H.P. Lovecraft’s footprint on modern horror storytelling is inescapable. Even those who have never read his short stories of people driven to madness by the eldritch abominations looming in the darkness recognize the profile of his monstrous, tentacled god Cthulhu.
Also inescapable is that Lovecraft’s fiction was influenced by his deep-seated racism and xenophobia. While the author’s pervasive influence on the horror genre means he can’t be “canceled” entirely—nor should he be—his image was removed from the World Fantasy Award in 2015 following protests.
But the mythos Lovecraft created has outlasted the man himself, and new creators can expand on his ideas with fresh eyes. In the case of HBO’s Lovecraft Country, based on a book by Matt Ruff, they completely reframe Lovecraft’s racial dynamics.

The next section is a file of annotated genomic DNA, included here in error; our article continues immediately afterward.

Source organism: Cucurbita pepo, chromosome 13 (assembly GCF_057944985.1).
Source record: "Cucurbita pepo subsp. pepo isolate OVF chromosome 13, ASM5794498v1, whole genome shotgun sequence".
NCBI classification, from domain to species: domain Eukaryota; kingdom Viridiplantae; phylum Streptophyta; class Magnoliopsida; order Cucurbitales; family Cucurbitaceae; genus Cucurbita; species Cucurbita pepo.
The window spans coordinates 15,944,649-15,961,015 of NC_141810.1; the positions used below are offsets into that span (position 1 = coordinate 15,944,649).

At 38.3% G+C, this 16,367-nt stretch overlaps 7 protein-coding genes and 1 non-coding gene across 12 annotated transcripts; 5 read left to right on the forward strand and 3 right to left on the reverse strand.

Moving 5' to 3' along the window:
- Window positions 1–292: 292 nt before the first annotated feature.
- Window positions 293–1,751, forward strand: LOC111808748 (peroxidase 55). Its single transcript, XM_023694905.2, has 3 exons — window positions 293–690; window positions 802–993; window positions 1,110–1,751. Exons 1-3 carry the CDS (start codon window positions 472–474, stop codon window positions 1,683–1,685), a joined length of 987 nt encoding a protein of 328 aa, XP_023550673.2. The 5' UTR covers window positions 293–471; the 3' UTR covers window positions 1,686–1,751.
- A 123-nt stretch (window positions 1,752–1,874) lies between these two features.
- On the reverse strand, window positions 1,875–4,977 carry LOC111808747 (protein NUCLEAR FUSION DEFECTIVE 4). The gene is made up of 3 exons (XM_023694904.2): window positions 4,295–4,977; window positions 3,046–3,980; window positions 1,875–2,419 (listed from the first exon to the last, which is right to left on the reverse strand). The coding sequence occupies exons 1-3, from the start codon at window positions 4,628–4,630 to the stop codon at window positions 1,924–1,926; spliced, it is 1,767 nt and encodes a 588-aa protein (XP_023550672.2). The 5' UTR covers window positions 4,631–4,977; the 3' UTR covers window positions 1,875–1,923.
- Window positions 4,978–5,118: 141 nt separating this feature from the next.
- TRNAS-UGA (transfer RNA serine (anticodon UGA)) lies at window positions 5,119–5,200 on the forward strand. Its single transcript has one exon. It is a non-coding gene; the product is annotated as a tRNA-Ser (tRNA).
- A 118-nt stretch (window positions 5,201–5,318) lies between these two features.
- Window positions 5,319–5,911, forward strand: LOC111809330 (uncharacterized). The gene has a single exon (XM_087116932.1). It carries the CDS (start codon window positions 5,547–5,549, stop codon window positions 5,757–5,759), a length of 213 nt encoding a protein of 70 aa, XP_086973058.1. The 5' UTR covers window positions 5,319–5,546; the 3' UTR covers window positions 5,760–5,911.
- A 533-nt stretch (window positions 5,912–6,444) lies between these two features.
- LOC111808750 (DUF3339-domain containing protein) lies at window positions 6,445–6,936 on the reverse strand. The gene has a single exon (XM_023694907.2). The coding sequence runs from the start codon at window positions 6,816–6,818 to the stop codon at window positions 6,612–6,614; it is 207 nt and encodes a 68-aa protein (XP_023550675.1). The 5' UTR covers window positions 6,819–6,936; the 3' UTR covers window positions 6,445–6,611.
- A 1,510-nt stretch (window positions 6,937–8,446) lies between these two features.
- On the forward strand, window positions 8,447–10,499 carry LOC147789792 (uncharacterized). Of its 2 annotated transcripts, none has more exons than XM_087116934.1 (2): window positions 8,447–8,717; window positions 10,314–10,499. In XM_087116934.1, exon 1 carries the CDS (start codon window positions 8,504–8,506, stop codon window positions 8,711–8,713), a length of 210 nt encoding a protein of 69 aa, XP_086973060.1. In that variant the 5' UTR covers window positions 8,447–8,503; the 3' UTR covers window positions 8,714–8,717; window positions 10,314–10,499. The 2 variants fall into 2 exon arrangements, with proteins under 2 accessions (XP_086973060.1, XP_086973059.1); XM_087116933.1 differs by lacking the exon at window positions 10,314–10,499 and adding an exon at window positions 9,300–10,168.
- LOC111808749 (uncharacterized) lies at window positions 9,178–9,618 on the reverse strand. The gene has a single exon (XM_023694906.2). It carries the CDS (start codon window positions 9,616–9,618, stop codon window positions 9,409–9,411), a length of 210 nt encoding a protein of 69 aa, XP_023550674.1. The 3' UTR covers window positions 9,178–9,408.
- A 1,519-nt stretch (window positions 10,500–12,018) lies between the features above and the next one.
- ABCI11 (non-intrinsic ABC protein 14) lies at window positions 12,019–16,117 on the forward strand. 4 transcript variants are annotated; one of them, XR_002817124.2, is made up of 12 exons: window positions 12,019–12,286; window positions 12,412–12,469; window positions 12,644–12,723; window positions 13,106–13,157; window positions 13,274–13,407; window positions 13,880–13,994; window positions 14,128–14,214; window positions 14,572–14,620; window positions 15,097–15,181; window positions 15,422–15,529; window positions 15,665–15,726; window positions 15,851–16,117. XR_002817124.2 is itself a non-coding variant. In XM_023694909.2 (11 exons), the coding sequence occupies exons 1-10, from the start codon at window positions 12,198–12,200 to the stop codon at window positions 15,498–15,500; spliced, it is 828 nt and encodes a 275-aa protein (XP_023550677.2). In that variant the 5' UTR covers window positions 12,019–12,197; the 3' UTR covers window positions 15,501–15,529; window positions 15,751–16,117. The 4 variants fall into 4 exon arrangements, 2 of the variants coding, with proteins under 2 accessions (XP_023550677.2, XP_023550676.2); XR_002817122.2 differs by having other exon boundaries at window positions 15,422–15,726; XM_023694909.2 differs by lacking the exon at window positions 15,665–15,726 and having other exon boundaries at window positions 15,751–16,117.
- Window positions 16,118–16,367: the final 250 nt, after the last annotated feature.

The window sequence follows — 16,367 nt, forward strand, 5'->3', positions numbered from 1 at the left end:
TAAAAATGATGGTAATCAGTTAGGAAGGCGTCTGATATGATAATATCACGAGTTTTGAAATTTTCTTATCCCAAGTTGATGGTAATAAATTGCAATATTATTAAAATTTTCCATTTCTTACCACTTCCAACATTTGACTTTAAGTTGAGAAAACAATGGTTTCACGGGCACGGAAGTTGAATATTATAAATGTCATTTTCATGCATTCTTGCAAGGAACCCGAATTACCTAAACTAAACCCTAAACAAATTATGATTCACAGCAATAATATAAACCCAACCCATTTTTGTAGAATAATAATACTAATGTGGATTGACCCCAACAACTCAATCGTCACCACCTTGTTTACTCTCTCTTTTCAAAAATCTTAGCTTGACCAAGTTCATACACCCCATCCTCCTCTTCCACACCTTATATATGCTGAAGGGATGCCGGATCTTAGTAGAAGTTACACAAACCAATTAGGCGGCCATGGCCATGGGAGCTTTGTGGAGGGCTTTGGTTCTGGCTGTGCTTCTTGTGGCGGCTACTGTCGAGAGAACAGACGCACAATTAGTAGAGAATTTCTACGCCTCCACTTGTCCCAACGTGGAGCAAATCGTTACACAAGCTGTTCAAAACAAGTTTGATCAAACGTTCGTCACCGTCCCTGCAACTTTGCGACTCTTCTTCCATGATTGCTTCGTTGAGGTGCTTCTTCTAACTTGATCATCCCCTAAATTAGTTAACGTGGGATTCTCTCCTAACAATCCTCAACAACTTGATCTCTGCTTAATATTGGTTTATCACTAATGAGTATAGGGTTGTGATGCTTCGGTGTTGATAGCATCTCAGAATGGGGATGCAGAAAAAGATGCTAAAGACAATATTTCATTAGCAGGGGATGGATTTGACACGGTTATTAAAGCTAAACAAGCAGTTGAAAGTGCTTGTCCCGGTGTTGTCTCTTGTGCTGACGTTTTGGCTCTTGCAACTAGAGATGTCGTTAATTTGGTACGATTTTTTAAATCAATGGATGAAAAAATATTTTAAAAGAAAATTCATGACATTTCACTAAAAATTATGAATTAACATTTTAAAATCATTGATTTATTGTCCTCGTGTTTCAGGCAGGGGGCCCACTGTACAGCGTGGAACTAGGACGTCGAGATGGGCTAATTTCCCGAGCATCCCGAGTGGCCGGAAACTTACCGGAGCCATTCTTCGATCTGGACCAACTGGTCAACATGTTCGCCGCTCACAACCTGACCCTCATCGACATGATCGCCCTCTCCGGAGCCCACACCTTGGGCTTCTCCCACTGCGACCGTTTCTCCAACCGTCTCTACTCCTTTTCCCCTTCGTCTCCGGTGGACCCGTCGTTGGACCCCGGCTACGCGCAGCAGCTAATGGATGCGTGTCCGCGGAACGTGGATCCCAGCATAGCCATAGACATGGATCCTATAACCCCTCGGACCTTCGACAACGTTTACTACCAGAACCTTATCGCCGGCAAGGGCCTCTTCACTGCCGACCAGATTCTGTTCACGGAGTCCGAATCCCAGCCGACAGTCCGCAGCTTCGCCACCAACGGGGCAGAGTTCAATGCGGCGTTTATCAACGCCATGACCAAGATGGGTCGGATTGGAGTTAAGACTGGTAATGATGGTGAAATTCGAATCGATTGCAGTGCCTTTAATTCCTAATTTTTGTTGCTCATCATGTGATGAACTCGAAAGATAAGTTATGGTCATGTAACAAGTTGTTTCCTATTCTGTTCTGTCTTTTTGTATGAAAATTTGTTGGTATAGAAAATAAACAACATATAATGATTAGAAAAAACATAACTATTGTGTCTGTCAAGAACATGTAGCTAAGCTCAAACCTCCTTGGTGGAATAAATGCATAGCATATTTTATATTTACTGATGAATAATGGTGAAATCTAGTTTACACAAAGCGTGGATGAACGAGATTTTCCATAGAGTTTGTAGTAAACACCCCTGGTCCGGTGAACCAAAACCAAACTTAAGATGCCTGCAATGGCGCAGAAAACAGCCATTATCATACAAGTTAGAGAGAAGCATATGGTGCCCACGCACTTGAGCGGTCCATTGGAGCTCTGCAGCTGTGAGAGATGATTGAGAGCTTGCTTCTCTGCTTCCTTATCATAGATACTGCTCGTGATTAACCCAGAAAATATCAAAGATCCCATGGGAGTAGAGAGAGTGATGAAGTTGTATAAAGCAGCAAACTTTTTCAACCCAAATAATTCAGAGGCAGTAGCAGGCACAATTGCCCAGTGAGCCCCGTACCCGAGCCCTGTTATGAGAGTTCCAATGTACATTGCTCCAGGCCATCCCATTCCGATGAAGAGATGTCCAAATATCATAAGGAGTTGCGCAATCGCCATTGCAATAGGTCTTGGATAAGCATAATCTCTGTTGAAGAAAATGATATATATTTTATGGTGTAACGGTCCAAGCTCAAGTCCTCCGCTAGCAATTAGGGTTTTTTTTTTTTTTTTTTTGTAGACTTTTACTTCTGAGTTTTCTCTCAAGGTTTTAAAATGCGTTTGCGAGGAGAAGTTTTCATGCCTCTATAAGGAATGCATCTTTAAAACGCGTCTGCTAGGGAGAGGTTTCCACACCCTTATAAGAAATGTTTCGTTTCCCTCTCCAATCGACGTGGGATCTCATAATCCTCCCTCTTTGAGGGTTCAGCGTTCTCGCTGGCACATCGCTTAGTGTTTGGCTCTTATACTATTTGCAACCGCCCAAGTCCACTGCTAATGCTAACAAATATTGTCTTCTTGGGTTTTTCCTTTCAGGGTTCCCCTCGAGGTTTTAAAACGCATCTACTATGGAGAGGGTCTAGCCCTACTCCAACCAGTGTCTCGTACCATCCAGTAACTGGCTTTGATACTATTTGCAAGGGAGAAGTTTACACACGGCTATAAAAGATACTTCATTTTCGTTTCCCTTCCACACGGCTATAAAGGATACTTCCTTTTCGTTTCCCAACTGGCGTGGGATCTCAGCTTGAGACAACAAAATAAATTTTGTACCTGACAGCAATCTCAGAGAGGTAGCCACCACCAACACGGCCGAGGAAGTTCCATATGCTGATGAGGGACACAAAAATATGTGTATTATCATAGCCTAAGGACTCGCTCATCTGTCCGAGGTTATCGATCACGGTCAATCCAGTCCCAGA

Lovecraft Country shifts the setting from the early 20th century to post–Korean War America amid civil rights and desegregation battles. The protagonists of the series are predominantly African-American men and women thrust into conflict with a cult obsessed with reclaiming the power of the biblical Adam.
The fantastic monsters, horrifying body transformations, mind-corrupting secrets, and esoteric magic will feel familiar to Lovecraft readers. But in this telling, the twisted cult leaders aren’t dark-skinned foreigners but a secret establishment cabal attempting to cling to control in a changing world.